Mountain-climbing author and political novice John Roskelley trounced die-hard Democratic incumbent George Marlton in the primary for the District 1 seat on the Spokane County Commission.
Marlton, a lawyer who was appointed to the job in June by Commissioners Steve Hasson and Phil Harris, lost his third commission race since 1982.
In the Republican primary, financial consultant Martin Burnette easily won his first political contest against newcomers Art Meikel and Mike Davis.
Spokane City Council member Chris Anderson, running as an independent, also qualified for the Nov. 7 election as the second highest vote-getter of the six candidates. The commission job pays nearly $56,000.
Roskelley, 46, who resists the label of politician, won huge.
“It’s pretty impressive,” he said. “To take this percentage, it looks like my team really did a good job out there. I just had great support from my family and people who really believed in me.”
Roskelley had been testing the waters since he returned from an expedition in South America in early May. He conquered nearly a month of 100-mph winds and rain to scale 8,000-foot Mount Sarmiento on the island of Tierra del Fuego off Chile and Argentina. When he got back home, he learned Commissioner Skip Chilberg was resigning to take another job.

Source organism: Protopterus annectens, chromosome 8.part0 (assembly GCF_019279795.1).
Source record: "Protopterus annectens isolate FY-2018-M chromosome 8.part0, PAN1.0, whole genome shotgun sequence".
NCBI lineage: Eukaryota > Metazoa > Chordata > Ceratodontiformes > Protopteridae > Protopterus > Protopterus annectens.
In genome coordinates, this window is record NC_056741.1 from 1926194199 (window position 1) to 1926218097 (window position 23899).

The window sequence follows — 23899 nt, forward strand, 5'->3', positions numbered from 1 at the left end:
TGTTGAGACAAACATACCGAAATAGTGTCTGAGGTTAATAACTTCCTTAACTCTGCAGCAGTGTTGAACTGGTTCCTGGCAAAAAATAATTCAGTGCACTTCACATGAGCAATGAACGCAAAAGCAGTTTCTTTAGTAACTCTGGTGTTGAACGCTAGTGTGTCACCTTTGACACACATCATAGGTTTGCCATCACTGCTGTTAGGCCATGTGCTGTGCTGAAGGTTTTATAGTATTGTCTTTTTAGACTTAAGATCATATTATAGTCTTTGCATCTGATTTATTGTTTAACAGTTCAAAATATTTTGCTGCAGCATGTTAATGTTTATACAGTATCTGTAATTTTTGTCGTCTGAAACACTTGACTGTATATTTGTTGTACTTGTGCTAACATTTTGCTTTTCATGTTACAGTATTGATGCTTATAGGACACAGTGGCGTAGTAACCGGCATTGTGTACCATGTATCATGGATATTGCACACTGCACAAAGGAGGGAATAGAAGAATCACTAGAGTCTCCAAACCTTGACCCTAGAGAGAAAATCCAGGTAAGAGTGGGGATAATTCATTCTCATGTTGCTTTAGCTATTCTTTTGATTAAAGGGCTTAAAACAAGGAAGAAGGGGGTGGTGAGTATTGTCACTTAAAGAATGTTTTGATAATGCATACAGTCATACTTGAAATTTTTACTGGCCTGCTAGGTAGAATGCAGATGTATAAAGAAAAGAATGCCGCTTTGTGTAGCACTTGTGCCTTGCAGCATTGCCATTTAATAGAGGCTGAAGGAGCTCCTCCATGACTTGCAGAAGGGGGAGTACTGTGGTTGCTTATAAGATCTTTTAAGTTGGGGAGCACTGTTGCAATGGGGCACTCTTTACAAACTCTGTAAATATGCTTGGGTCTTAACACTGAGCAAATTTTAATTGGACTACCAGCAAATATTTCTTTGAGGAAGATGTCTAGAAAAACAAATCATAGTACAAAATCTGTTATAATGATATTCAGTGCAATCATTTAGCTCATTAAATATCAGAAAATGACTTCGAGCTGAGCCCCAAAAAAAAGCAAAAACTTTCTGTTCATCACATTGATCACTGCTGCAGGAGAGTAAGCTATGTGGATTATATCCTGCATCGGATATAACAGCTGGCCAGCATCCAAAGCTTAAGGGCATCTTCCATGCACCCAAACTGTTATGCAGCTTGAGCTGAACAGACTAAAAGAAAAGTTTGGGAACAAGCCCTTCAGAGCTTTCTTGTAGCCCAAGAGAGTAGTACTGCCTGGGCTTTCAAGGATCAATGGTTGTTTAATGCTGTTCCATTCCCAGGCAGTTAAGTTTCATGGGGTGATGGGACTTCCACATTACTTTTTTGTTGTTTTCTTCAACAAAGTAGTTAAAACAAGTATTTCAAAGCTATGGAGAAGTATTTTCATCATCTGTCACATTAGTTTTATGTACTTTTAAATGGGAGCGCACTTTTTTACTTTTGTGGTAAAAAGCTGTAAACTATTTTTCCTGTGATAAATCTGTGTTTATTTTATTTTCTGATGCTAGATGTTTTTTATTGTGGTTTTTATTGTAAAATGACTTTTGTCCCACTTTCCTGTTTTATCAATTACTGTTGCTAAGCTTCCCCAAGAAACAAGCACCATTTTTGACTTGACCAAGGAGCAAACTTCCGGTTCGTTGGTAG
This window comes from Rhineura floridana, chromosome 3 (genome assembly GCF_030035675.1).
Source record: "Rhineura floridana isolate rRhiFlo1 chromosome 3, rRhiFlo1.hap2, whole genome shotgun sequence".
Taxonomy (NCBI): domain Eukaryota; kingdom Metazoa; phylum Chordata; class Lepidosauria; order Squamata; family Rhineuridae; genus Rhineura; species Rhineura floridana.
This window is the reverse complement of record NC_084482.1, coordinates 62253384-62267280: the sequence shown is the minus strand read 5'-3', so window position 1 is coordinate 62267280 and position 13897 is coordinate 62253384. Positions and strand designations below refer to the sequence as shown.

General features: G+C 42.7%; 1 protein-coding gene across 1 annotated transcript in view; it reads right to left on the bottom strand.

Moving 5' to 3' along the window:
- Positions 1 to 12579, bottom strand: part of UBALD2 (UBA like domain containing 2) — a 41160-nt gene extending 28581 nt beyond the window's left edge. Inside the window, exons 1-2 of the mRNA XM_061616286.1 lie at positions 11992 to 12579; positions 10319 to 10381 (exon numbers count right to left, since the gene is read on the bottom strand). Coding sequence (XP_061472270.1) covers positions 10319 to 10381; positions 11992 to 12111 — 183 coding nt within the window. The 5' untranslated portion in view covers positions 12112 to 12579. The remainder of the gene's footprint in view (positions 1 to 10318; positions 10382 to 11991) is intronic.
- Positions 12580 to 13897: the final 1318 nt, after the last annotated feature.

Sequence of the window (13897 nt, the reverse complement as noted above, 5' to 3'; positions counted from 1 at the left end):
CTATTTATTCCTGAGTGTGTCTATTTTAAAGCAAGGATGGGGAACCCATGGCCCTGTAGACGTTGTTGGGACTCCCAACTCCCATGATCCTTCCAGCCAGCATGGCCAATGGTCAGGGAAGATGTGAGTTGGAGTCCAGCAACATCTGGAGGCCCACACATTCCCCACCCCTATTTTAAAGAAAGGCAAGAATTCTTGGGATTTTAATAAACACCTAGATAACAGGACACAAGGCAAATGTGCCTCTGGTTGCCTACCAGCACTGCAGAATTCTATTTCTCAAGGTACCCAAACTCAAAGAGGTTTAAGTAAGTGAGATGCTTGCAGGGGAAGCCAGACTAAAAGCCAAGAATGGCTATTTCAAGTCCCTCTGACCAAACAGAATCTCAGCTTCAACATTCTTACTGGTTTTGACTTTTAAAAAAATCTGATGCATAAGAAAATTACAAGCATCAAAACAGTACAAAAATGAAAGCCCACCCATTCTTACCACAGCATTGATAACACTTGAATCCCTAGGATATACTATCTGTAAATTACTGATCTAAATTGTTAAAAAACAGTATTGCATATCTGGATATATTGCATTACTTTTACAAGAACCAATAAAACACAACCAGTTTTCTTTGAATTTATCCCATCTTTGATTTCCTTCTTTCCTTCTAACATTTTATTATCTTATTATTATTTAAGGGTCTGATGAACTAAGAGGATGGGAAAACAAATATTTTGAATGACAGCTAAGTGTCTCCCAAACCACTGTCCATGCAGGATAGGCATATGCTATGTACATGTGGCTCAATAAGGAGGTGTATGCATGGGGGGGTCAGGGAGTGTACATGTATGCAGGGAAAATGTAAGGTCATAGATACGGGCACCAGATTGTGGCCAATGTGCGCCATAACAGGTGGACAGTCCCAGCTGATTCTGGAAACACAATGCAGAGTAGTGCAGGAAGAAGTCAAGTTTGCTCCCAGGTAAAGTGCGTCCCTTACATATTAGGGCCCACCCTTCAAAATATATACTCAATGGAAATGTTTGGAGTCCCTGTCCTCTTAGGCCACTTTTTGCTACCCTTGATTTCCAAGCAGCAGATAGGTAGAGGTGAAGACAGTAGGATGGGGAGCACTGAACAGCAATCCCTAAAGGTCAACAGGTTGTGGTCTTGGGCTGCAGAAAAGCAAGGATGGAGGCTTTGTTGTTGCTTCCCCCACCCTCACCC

Marlton was appointed a few weeks later.
“I never did feel like we were behind even though George (Marlton) was in the office,” said Roskelley, whose opponent sought to brand him an environmental extremist. “However, I don’t know politics that well.”
It’s not known how much Marlton’s campaign suffered over highly publicized, offensive remarks he made at the courthouse Sept. 8 in front of a reporter.
Marlton, 50, unleashed a string of scatological and sexual references while feigning masturbation and joking that a campaign worker had offered him oral sex.
Telephone calls to Marlton were not returned.
Even Republican Burnette, 43, was surprised at Roskelley’s “phenomenal” victory. But Burnette said he’ll be ready for the general election and will accentuate the differences between him and Roskelley.
While Roskelley believes the county budget is only a skeleton of what it once was, Burnette said he’ll go after some of the bone if elected.
“If we’re really going to bring back the county budget (to solvency), we’re going to have to continue to do more cutting,” Burnette said.
Burnette campaigned for Commissioner Harris last year. He overcame allegations that his civic activities - touted in his campaign literature - were overstated.
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